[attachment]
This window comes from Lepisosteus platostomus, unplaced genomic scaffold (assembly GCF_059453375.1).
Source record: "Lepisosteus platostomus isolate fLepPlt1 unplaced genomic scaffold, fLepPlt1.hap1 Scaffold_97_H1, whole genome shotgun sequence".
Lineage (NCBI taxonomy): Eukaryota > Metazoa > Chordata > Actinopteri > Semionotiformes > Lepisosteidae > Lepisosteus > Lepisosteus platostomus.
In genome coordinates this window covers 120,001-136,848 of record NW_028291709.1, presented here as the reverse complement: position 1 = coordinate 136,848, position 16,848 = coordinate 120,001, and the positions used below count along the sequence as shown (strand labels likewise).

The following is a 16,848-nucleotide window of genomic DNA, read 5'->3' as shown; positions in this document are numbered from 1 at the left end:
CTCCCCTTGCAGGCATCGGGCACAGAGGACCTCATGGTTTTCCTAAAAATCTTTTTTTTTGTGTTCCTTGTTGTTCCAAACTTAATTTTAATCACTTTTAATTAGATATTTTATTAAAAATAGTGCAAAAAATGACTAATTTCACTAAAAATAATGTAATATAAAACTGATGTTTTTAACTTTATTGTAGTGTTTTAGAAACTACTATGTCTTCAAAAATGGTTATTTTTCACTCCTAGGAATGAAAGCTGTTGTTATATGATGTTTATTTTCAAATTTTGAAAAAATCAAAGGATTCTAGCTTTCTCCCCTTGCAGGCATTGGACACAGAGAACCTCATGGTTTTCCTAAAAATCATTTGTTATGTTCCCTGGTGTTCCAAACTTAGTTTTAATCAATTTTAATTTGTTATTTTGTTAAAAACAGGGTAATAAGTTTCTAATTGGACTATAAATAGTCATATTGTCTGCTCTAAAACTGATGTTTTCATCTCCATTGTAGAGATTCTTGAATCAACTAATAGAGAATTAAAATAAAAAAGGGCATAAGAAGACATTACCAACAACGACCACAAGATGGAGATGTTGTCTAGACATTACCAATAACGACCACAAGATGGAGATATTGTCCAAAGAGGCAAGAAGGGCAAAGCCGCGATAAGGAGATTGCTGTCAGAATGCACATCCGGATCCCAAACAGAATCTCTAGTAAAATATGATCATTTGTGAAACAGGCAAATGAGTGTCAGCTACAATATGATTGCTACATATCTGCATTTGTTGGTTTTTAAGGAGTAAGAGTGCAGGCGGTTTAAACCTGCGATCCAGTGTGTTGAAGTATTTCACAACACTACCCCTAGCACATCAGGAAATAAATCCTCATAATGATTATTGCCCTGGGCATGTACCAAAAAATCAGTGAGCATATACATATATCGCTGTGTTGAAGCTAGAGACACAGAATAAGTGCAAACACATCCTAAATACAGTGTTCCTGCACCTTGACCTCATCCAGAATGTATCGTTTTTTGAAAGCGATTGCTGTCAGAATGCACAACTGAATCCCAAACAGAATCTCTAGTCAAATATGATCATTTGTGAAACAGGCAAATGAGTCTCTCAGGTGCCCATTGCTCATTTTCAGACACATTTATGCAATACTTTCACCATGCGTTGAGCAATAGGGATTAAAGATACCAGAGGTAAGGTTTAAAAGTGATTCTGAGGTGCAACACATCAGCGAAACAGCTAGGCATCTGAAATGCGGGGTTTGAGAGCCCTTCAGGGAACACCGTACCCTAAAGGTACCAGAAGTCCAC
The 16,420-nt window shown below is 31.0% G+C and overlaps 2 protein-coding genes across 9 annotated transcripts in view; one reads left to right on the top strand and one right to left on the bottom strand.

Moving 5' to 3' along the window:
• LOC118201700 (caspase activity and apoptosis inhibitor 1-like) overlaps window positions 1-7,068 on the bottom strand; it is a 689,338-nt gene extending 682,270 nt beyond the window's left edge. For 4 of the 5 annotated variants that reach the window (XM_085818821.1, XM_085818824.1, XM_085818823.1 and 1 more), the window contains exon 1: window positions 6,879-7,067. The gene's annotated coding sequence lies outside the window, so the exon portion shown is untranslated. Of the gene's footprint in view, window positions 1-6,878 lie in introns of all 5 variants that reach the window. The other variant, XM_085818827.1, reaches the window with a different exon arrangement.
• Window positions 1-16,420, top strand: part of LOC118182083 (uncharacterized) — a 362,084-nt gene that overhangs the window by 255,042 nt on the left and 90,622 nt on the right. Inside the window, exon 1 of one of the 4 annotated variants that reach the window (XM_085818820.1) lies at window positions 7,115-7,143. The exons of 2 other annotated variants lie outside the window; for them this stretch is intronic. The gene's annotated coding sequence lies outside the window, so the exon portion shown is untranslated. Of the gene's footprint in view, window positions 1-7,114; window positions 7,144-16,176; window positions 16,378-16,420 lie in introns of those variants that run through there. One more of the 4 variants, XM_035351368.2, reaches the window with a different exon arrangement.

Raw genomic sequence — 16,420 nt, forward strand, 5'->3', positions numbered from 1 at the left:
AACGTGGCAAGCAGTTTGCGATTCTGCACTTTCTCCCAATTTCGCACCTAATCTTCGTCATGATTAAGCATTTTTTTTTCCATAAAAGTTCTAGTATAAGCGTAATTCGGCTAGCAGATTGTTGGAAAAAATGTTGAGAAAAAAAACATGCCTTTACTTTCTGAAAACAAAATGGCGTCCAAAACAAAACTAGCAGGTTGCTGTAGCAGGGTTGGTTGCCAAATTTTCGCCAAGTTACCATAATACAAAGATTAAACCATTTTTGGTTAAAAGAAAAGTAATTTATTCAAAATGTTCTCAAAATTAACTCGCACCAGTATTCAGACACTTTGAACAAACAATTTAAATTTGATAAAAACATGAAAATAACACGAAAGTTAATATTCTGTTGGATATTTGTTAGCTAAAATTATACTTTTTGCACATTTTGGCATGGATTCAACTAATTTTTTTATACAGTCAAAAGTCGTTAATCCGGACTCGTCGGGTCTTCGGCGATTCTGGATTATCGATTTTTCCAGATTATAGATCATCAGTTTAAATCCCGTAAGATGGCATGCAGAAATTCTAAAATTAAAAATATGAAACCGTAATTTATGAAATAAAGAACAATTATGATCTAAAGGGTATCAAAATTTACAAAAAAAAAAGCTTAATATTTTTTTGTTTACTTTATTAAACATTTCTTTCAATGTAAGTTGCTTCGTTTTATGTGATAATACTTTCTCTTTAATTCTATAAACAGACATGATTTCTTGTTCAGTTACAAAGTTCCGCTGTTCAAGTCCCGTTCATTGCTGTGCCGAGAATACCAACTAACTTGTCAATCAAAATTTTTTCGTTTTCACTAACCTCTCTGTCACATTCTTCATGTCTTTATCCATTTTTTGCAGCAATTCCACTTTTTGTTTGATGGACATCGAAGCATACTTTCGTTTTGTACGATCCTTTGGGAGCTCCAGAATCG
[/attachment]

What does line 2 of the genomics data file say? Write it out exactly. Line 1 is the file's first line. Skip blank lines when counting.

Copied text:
Source record: "Lepisosteus platostomus isolate fLepPlt1 unplaced genomic scaffold, fLepPlt1.hap1 Scaffold_97_H1, whole genome shotgun sequence".